Topics on this page
- What are survivor benefits?
- Income Eligibility
- Asset Eligibility
- Sources of Law
If your spouse worked long enough to qualify for social security, you may qualify to receive your spouse's full social security benefit. Even if you were divorced, you may qualify for benefits if you were married for at least ten years. Children under 18 are also eligible for benefits.
Many figures used to calculate Social Security survivor benefits are revised annually by the Social Security Administration (SSA), the federal agency that administers the program. These figures are usually updated in October and can be found on the SSA website.
The amount of your benefits depends upon the work record of your deceased spouse. You will receive a benefit amount percentage of your deceased spouse's benefit amount. If others also receive a benefit on your deceased spouse's work record, your benefits may be reduced if the total amount of benefits paid on a single work record exceeds a family maximum. The SSA website provides helpful planning guides for survivors and family financial planning.
If your spouse dies, you can get benefits if you are age 60 or older. If you are disabled, you can get widow’s benefits as early as age 50. Your benefit amount will depend on your age and on the amount your deceased spouse was entitled to when they died. If your spouse was receiving reduced benefits, your survivor benefit will be based on that amount.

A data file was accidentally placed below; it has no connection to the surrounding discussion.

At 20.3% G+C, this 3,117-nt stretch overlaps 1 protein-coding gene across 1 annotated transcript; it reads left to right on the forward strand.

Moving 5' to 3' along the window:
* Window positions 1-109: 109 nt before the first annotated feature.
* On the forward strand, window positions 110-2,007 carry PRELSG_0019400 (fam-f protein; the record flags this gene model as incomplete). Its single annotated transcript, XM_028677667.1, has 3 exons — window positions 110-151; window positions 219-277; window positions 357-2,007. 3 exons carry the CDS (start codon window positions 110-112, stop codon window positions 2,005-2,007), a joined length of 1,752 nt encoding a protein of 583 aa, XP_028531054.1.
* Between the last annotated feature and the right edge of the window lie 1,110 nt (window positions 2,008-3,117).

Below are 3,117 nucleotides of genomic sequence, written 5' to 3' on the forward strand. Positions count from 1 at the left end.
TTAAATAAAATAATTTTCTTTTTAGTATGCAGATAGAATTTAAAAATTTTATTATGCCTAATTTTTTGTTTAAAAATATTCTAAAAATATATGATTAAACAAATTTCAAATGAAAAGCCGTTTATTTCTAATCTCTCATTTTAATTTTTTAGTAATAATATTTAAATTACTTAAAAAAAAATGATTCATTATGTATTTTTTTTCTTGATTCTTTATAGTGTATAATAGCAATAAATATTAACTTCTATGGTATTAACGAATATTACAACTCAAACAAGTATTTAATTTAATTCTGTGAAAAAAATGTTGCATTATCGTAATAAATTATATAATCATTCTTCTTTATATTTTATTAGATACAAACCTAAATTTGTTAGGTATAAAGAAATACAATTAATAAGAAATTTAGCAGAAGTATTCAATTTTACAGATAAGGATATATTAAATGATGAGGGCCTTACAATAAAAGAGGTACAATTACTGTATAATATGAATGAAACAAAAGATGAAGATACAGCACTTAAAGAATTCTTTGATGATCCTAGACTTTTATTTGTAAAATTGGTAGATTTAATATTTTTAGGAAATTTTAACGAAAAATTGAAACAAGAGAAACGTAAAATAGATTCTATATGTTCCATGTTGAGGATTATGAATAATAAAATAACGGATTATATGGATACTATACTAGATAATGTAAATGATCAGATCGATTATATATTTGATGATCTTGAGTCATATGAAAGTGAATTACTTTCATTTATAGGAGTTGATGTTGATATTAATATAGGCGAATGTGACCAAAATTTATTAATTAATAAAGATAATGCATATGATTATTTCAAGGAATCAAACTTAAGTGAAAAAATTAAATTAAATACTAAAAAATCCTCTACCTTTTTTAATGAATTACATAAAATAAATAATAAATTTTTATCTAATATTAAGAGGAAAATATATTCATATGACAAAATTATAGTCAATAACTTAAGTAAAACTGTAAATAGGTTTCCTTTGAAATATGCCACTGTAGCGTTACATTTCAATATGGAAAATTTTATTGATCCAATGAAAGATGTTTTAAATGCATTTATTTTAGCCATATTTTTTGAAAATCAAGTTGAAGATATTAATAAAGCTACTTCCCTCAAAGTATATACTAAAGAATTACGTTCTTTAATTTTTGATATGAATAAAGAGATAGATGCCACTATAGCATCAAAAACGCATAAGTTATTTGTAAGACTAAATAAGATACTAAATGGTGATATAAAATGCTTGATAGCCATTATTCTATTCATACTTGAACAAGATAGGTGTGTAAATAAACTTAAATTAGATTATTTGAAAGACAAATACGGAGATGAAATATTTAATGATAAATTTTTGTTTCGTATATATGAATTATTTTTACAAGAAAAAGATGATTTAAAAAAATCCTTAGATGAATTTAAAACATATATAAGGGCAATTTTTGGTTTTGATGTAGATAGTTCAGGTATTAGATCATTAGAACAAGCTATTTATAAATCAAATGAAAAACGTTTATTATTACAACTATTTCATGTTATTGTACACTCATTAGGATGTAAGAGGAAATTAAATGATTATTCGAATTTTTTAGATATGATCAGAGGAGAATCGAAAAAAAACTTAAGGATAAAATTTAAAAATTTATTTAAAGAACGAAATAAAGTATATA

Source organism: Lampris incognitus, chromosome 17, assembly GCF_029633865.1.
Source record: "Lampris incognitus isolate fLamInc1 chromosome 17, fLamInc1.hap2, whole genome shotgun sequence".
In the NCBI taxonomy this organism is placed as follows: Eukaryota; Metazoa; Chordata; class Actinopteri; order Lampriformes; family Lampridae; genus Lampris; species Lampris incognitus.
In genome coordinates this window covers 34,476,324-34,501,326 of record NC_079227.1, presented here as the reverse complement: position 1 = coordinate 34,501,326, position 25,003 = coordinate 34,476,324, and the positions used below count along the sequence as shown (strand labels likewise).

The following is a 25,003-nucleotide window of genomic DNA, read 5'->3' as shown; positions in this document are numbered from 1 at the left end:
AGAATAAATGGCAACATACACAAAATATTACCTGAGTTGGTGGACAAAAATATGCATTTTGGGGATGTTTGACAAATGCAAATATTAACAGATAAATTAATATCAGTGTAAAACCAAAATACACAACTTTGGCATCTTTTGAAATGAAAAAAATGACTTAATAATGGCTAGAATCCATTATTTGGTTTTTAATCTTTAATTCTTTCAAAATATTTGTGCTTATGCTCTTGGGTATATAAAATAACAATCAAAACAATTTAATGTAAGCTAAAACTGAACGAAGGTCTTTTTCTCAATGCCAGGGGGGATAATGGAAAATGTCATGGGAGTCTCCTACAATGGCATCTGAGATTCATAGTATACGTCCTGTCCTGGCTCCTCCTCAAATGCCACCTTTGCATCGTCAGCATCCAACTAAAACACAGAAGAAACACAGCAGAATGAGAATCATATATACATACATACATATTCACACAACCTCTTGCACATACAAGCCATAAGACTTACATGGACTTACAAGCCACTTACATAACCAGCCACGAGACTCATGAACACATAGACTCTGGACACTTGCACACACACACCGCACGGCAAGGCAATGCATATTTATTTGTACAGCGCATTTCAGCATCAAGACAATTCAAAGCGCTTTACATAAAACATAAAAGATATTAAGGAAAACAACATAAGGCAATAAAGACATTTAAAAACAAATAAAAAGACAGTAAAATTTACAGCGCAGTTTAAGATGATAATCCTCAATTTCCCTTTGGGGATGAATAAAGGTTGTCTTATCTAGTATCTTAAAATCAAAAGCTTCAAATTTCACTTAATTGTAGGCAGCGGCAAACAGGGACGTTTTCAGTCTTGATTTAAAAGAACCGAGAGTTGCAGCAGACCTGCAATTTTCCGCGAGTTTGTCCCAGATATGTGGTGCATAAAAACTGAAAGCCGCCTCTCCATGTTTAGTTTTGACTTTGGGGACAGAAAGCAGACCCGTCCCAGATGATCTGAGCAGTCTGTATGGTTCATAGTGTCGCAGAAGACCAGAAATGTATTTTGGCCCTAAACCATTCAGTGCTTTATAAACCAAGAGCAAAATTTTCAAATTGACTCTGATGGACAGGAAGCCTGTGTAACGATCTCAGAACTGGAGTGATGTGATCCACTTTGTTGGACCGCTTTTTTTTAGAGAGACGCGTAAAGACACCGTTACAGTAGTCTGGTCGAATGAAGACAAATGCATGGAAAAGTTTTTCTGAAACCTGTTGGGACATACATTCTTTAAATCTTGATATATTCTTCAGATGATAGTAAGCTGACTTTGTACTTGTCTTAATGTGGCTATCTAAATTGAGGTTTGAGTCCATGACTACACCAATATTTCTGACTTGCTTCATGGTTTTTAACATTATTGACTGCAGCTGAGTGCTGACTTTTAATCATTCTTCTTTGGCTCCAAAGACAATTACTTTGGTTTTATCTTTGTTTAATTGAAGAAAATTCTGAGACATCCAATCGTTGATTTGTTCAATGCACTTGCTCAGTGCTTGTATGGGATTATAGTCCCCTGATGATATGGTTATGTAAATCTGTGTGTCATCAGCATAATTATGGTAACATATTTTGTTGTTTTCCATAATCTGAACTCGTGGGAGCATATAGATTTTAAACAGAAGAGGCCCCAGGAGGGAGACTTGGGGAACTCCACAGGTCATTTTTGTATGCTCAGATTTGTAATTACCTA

If you are a widow with children, you may be eligible for a widow’s benefit at any age when you are caring for a child who is younger than 16 or disabled and entitled to benefits. As a widow, you also may be eligible for Medicare at age 65. If you remarry before you reach age 60 (or age 50 if disabled), you cannot receive widow’s benefits as long as that marriage remains in effect.
If you remarry after you reach age 60 (or age 50 if disabled), you will continue to receive benefits on your deceased spouse’s Social Security record. However, if your current spouse is a Social Security beneficiary, you should apply for a surviving spouse’s benefit on their record if it would be larger than your widow’s benefit. You cannot get both.
If you are divorce and your former spouse is deceased, you can receive benefits: At age 60, or age 50 if you are disabled, if your marriage lasted at least 10 years, and you are not entitled to a higher benefit on your own record. At any age if you are caring for a child who also is your natural or legally adopted child and younger than 16 or disabled and entitled to benefits. Your benefits will continue until the child reaches age 16 or is no longer disabled. You can receive this benefit even though you were not married to your ex-spouse for 10 years.
If you are the unmarried child under 18 of a worker who dies, you can be eligible to receive Social Security survivors benefits. You can receive benefits up to age 19 if you attend school full time.
And you can get benefits at any age if you were disabled before age 22 and remain disabled.
No income limits
No asset limits
You will need to apply in person at your local Social Security office. You will also need to bring documents to your appointment. For information on making an appointment and what documents to bring, please see the SSA website.
You can appeal any denial, termination, or reduction of benefits. You must file an appeal within 60 days of the date of the written notice with which you disagree.
See the SSA website for more information.